Kenya to import Tanzanian maize as stocks lacking
24 June 2016, 13:37
Nairobi - Kenya plans to import corn from neighboring Tanzania because the nation doesn’t have sufficient supplies to meet its needs, the Cereal Millers Association said.
“We don’t have enough maize in Kenya,” CMA Chairman Nick Hutchinson told reporters Wednesday in the capital, Nairobi, using another term for corn. The association has about 500,000 90-kilogram (198-pound) bags in stock, which covers seven days, he said. The Tanzanian grain will arrive in a few weeks, and the purchases will be by traders, he said. The nation has 2.5 million bags in reserves compared with monthly consumption of 3 million, the Agriculture Ministry said last week.
Millers in Kenya, which has East Africa’s biggest economy, have rejected about half of corn received this year mainly because of aflatoxin, Hutchinson said. The toxic chemical is caused by fungus, according to the United Nations’ Food and Agriculture Organization. The naturally occurring carcinogen can result from improper storage conditions and costs the continent’s farmers as much as $670 million annually, according to the African Union’s Partnership for Aflatoxin Control.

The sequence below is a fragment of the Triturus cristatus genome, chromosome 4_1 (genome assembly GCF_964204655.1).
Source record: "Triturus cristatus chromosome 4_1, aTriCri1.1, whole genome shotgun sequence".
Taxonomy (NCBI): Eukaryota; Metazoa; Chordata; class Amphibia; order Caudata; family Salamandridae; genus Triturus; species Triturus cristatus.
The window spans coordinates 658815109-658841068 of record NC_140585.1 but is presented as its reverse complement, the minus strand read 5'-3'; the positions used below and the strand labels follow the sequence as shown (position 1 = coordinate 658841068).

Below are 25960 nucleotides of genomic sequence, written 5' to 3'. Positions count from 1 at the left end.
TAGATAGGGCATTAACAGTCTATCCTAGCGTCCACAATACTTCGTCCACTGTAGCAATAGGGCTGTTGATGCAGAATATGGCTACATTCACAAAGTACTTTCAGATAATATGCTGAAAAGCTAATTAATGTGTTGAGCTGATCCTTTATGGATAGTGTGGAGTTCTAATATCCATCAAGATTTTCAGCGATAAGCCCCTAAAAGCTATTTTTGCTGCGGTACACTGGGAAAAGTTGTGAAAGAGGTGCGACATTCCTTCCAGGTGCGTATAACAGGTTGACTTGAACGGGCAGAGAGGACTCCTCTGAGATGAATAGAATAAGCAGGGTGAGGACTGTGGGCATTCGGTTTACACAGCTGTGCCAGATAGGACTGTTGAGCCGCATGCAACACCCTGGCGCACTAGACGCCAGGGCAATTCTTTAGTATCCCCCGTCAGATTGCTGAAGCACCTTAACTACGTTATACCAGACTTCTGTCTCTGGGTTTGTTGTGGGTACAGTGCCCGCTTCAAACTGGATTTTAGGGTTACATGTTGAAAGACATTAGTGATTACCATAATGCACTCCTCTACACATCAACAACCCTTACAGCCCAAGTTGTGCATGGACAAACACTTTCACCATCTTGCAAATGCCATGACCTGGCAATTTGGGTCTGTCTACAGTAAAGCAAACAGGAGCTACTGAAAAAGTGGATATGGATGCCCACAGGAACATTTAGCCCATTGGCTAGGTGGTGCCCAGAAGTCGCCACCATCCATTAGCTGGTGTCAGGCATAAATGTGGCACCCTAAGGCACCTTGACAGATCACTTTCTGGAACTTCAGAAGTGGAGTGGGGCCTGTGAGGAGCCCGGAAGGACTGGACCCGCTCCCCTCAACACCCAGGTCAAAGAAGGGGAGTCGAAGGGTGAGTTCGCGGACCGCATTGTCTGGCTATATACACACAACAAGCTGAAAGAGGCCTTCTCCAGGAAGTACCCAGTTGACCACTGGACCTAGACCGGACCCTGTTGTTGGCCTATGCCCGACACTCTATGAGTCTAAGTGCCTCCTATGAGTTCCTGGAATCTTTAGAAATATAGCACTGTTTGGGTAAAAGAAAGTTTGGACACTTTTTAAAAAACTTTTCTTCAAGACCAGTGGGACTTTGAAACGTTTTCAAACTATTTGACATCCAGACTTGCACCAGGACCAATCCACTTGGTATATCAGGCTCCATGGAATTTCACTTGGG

Kenya is also looking to the harvest in July and August, as well as imports from other countries in the East African Community, to balance the deficit. About 50 million people are food-insecure in the eastern and southern parts of the continent after crops were hit by El Nino-induced droughts, the United Nations’ Office for the Coordination of Humanitarian Affairs said this month.
Wheat production may climb 8.5 percent in 2016 to 300,000 metric tons from a year earlier, Hutchinson said. Kenyans consume 1.75 million tons annually, and demand is growing at 15 percent a year, he said.